Formerly known as PS Bute, SS Princess Alice was a passenger paddle steamer operating as a transport vessel between London and Gravesend. Captained by William R.H. Grinstead and with a capacity of 936 passengers, during an evening return on September 3, 1878, to Swan Pier, situated near London Bridge, the boat encountered a collier: SS Bywell Castle. Weighing more than three times the weight of the steamer, the oceanic coal transport met the Alice mid-river. Whilst Grinstead maneuvered his ship into the correct passing position, the collier did not, instead placing itself directly into the path of the smaller vessel.

Striking Princess Alice on her starboard side, the passenger ship was split in two. Sinking within four minutes, despite efforts by the crew of Bywell Castle to rescue survivors from the water most were unable to swim and wearing heavy clothing. Carrying a near-full contingent of passengers, it is estimated that between six to seven hundred people died in the largest loss of life of any British waterway accident. Although subsequent investigations did not directly point blame at either party, despite evidence suggesting Bywell Castle was more at fault, just five years later the collier sunk off in the Bay of Biscay killing all forty crewmen.

20 Naval Disasters from History that Make Us Scared to Sail
“The Great Storm November 26, 1703, Wherein Rear Admiral Beaumont was lost on the Goodwin Sands”, author unknown (c. the 18th century). Wikimedia Commons.

3. Blamed by the Church of England as divine punishment for a poor performance in battle against the Catholics in the War of the Spanish Succession, the Great Storm of 1703 killed more than 10,000 men and destroyed one-fifth of the Royal Navy.

Causing significant damage throughout the southern English mainland, including felling 4,000 oak trees in the New Forest, the Great Storm of 1703 was an immensely destructive extra-tropical cyclone that struck the British Isles on November 26, 1703. Believed to have been equivalent to a Category 2 hurricane, the event caused mass flooding throughout the West Country, destroyed hundreds of windmills, and blew down more than 2,000 chimneys across London. Returning to England at an inopportune moment, a convoy of 130 merchant ships escorted by several Royal Navy vessels attempted to shelter at Milford Haven. By the following afternoon, more than thirty had been destroyed.

Concurrently, a group of warships, including HMS Stirling Castle, HMS Northumberland, HMS Mary, and HMS Restoration were returning to port after contesting the War of the Spanish Succession in France. Driven onto the Goodwin Sands by colossal winds, more than a dozen ships were wrecked with minimal survivors. In total, more than 1,500 sailors died at the sandbank, with an estimated total casualty figure from the devastation ranging between eight to fifteen thousand. Daniel Defoe projected that the incident lost the Royal Navy in excess of one-fifth of its entire fleet.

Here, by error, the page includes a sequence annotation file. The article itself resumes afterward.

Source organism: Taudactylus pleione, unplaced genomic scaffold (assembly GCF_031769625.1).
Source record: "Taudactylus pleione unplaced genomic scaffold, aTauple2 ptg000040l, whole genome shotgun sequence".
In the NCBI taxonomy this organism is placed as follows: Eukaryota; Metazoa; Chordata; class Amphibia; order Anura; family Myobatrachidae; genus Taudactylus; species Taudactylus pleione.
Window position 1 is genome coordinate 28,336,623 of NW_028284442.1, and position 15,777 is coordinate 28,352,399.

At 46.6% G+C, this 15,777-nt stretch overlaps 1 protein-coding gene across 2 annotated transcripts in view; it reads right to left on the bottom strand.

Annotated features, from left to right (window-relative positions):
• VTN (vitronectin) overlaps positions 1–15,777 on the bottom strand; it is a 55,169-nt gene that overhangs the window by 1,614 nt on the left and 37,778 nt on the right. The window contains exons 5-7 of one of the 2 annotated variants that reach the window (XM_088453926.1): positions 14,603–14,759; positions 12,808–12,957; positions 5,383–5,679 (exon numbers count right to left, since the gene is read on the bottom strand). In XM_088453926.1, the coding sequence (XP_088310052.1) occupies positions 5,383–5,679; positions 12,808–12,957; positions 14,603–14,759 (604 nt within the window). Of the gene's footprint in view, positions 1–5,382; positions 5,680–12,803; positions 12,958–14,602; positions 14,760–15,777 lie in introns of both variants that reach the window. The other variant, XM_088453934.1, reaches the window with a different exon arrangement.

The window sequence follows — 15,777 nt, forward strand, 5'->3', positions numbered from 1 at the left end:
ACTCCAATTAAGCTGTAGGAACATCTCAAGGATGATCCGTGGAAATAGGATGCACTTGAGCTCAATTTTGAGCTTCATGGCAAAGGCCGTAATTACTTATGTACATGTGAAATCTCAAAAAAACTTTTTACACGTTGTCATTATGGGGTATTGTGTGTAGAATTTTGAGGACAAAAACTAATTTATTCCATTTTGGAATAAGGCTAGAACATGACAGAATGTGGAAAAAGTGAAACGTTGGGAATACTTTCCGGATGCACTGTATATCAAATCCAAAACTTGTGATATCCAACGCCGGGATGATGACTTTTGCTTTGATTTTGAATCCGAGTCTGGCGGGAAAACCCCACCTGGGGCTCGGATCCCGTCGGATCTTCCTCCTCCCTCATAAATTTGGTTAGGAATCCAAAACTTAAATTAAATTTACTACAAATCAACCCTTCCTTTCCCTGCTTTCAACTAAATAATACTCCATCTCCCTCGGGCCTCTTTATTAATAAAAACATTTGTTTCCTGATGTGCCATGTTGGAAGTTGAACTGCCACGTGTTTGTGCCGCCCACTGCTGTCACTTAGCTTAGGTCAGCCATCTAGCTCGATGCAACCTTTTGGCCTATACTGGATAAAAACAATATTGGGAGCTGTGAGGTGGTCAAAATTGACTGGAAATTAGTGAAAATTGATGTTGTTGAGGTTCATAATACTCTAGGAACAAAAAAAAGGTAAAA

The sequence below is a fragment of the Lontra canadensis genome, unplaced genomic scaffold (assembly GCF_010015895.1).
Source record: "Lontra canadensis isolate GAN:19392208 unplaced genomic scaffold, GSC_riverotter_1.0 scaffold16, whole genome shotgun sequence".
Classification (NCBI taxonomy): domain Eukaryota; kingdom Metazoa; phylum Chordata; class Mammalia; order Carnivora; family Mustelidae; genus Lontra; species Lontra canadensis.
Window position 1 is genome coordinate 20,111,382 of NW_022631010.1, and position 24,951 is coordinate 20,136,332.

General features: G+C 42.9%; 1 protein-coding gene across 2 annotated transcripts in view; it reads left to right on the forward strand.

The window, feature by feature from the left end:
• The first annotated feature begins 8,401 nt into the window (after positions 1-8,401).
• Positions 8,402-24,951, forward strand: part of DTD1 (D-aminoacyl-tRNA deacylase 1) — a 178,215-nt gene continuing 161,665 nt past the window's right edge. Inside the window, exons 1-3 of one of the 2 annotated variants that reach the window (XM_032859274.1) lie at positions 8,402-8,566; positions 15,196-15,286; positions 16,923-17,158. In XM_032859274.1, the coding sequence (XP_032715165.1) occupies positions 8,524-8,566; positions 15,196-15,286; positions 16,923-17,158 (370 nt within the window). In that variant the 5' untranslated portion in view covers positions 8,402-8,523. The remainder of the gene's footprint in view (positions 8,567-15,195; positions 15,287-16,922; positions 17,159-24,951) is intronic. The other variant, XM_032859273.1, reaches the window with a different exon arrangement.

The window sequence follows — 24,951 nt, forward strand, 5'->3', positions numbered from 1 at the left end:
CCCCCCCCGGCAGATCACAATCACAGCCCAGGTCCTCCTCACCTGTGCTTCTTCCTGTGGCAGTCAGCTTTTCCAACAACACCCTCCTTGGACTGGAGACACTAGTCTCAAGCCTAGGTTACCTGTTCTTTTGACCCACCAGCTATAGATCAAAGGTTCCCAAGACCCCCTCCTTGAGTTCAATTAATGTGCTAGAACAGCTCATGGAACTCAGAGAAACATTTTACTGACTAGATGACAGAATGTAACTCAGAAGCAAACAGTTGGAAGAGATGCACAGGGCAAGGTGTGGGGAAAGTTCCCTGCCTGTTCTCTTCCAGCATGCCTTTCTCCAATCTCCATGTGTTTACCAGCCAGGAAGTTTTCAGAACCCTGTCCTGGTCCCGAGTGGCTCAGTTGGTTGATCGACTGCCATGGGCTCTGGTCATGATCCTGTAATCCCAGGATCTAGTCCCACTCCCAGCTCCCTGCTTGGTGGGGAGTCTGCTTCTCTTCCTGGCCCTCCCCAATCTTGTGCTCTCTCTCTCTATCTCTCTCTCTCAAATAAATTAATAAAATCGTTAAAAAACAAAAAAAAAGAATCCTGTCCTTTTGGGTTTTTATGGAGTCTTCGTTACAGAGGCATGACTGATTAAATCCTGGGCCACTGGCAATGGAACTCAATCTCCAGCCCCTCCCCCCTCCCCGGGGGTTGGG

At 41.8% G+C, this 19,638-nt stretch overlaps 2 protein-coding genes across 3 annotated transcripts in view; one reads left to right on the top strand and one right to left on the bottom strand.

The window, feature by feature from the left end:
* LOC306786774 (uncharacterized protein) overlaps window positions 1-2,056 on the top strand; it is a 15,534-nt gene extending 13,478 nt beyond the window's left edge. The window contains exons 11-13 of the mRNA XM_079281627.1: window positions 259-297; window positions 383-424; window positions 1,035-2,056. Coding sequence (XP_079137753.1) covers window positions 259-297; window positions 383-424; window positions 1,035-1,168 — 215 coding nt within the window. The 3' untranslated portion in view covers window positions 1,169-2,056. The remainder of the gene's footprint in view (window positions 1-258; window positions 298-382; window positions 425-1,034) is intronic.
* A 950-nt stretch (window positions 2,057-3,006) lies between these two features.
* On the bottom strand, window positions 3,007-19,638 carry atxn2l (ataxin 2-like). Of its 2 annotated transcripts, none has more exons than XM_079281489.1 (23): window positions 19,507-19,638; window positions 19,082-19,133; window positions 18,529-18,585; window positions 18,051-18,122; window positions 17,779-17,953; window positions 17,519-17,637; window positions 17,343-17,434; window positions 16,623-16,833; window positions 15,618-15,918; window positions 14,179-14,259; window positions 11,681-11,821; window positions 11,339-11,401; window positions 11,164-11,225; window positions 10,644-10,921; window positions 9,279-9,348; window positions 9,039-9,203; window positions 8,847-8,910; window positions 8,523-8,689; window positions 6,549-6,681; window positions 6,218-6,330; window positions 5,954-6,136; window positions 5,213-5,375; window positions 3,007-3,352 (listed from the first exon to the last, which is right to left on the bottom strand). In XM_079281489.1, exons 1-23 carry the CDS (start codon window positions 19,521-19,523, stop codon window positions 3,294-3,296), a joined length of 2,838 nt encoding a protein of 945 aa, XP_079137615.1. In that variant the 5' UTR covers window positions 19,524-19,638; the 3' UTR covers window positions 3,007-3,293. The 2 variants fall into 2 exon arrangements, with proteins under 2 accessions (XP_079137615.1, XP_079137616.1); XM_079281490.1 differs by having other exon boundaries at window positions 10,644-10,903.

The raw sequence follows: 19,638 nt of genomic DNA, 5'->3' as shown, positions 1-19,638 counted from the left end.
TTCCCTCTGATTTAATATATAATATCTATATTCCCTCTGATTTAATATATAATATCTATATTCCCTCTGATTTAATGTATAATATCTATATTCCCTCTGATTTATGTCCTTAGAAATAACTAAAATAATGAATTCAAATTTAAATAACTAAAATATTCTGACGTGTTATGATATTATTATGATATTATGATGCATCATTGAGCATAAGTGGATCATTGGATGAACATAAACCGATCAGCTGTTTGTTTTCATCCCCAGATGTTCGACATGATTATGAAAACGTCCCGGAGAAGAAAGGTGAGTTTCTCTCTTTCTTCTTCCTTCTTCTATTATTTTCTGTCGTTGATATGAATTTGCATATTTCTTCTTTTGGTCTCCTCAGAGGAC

20 Naval Disasters from History that Make Us Scared to Sail
The approximate location of the 1711 Quebec Expedition naval disaster (map c. 1733). Wikimedia Commons.

2. Thwarting an attempt by the British to attack Quebec during Queen Anne’s War, the invasion fleet was stopped by fierce weather conditions on the Saint Lawrence River that took the lives of almost one thousand soldiers.

Occurring during the course of Queen Anne’s War – the North American theater in the War of the Spanish Succession – the Quebec Expedition of 1711 was an attempt by the British to capture Quebec from the French. Poorly planned and provisioned, the expedition, comprising a fleet of nine ships of war and sixty transports carrying a total of 7,500 soldiers and 6,00 sailors, set sail from Boston on July 30. Reaching the coast of Nova Scotia without incident on August 3, the fleet arrived at the Gulf of Saint Lawrence. On the morning of August 18, as the fleet attempted to enter the Saint Lawrence River, encountering fierce northwesterly winds.

Blanketing the river in thick fog, the fleet drifted inexpertly upriver until, without warning, it was driven into giant breakers. Two warships, HMS Montague and HMS Windsor, were unable to navigate safely away, instead dropping anchor and attempting to endure the waves. Unable to see their sister ships, neighboring crews could only “hear the shrieks of the sinking, drowning, departing souls”. An account of the disaster three days later recorded the loss of seven transport ships, in addition to 850 soldiers. Blaming inadequate planning and support, the expedition elected to turn back and not continue with the attack.